The role of the trigemino cervical complex in chronic whiplash associated headache: a cross sectional study
Watson, D.H. and Drummond, P.D. (2016) The role of the trigemino cervical complex in chronic whiplash associated headache: a cross sectional study. Headache: The Journal of Head and Face Pain, 56 (6). pp. 961-975.
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Objective: To investigate signs of central sensitization in a cohort of patients with chronic whiplash associated headache (CWAH). Background: Central sensitization is one of the mechanisms leading to chronicity of primary headache, and thus might contribute to CWAH. However, the pathophysiological mechanism of CWAH is poorly understood and whether it is simply an expression of the primary headache or has a distinct pathogenesis remains unclear. Thus, the factors involved in the genesis of CWAH require further investigation. Methods: Twenty-two patients with CWAH (20 females, 2 males; age 25-50 years, mean age 36.3 years) and 25 asymptomatic participants (13 females, 12 males; age 18-50 years, mean age 35.6 years) rated glare and light-induced discomfort in response to light from an ophthalmoscope. Hyperalgesia evoked by a pressure algometer was assessed bilaterally on the forehead, temples, occipital base, and the middle phalanx of the third finger. The number, latency, area under the curve, and recovery cycle of nociceptive blink reflexes elicited by a supraorbital electrical stimulus were also recorded. Results: Eight and 6 CWAH patients had migrainous and tension-type headache (TTH) profiles, respectively; the remainder had features attributable to both migraine and TTH. Patients in the whiplash group reported significantly greater light-induced pain than controls (8.48 ±.35 vs 6.66 ±.43 on a 0-10 scale; P =.001). The CWAH patients reported significantly lower pressure pain thresholds at all sites. For stimuli delivered at 20 second intervals, whiplash patients were more responsive than controls (4.8 ±.6 blinks vs 3.0 ±.6 blinks in a block of 10 stimuli; P =.036). While R2 latencies and the area under the curve for the 20 second interval trials were comparable in both groups, there was a significant reduction of the area under the curve from the first to the second of the 2-second interval trials only in controls (99 ± 8% of baseline in whiplash patients vs 68 ± 7% in controls; P =.009). The recovery cycle was comparable for both groups. Conclusions: Our results corroborate previous findings of mechanical hypersensitivity and photophobia in CWAH patients. The neurophysiological data provide further evidence for hyperexcitability in central nociceptive pathways, and endorse the hypothesis that CWAH may be driven by central sensitization.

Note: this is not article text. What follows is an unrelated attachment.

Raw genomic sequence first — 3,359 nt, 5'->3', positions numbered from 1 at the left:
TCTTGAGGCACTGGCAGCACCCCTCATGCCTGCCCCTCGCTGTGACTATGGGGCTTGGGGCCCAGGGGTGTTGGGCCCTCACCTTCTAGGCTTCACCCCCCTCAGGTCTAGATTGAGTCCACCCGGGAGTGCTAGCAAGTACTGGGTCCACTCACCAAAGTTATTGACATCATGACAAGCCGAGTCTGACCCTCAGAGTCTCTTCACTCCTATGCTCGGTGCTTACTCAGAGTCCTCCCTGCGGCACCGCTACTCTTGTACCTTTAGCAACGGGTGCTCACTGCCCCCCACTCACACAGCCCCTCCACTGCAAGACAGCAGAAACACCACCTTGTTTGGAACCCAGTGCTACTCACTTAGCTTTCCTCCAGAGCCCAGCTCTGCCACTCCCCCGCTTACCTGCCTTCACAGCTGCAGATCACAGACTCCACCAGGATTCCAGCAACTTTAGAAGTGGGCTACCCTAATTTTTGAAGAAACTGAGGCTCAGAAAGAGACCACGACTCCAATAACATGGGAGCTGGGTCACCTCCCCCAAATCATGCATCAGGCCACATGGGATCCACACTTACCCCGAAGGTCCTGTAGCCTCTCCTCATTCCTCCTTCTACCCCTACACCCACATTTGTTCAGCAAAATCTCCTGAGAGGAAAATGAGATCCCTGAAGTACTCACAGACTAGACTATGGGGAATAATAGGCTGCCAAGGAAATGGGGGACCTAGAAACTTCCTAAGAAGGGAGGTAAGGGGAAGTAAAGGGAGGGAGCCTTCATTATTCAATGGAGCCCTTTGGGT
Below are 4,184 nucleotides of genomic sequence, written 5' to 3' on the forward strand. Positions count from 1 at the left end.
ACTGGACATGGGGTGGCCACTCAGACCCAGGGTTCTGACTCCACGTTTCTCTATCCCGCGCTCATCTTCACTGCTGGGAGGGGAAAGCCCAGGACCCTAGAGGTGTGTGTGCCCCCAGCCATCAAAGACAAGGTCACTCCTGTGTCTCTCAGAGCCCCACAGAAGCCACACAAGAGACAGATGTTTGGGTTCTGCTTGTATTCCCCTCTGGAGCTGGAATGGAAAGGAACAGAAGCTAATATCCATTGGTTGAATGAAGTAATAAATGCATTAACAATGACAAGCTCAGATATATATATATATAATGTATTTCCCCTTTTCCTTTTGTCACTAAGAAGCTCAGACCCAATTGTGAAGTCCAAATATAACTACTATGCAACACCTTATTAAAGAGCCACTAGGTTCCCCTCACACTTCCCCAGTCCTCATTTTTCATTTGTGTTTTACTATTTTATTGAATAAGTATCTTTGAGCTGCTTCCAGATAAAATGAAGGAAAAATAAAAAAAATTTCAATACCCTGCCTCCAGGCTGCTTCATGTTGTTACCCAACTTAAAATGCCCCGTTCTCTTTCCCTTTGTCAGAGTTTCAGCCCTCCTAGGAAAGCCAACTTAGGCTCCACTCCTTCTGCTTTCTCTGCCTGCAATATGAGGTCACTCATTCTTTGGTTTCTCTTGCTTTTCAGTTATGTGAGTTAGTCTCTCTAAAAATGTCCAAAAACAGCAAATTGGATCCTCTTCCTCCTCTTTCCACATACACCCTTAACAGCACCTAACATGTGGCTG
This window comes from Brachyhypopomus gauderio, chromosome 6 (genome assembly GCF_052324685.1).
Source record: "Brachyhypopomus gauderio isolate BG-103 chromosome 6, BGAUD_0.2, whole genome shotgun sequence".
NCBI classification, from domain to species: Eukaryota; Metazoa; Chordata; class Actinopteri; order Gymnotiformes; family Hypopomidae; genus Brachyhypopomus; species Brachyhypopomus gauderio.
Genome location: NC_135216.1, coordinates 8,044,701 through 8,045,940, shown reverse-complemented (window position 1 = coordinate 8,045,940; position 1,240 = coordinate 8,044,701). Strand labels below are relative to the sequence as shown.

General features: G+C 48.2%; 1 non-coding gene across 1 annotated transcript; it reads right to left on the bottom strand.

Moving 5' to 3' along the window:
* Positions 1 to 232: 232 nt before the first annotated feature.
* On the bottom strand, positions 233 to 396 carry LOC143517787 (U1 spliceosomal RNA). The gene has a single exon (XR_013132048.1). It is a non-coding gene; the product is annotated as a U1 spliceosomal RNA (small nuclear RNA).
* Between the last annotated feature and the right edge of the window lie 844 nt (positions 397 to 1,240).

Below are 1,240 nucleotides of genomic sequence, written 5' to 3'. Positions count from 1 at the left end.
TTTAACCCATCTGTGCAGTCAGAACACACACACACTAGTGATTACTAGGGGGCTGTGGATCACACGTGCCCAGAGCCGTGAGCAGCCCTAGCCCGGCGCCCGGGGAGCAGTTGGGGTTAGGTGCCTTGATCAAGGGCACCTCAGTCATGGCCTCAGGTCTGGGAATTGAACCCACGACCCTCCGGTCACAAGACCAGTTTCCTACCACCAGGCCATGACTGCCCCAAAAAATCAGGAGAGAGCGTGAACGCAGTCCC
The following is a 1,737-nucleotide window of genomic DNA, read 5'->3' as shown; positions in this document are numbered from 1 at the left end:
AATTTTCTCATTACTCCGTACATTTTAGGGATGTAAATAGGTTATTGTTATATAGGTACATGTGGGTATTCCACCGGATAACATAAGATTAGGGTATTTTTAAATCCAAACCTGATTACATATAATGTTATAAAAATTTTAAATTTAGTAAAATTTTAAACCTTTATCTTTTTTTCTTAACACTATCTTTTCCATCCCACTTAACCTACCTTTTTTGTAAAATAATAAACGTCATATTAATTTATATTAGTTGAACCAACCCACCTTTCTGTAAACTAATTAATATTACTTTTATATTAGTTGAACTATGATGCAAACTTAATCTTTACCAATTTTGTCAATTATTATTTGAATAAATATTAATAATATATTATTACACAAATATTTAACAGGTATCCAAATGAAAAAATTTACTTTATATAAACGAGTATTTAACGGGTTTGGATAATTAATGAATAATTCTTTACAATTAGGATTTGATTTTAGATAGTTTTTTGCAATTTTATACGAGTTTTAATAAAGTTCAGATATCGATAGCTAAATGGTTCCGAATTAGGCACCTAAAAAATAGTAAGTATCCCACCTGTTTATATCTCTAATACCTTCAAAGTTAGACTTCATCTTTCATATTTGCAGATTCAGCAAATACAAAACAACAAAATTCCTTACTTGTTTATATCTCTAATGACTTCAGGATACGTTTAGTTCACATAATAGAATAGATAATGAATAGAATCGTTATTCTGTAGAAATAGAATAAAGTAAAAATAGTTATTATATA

|Publication Type:||Journal Article|
|Murdoch Affiliation:||School of Psychology and Exercise Science|
|Copyright:||© 2016 American Headache Society|
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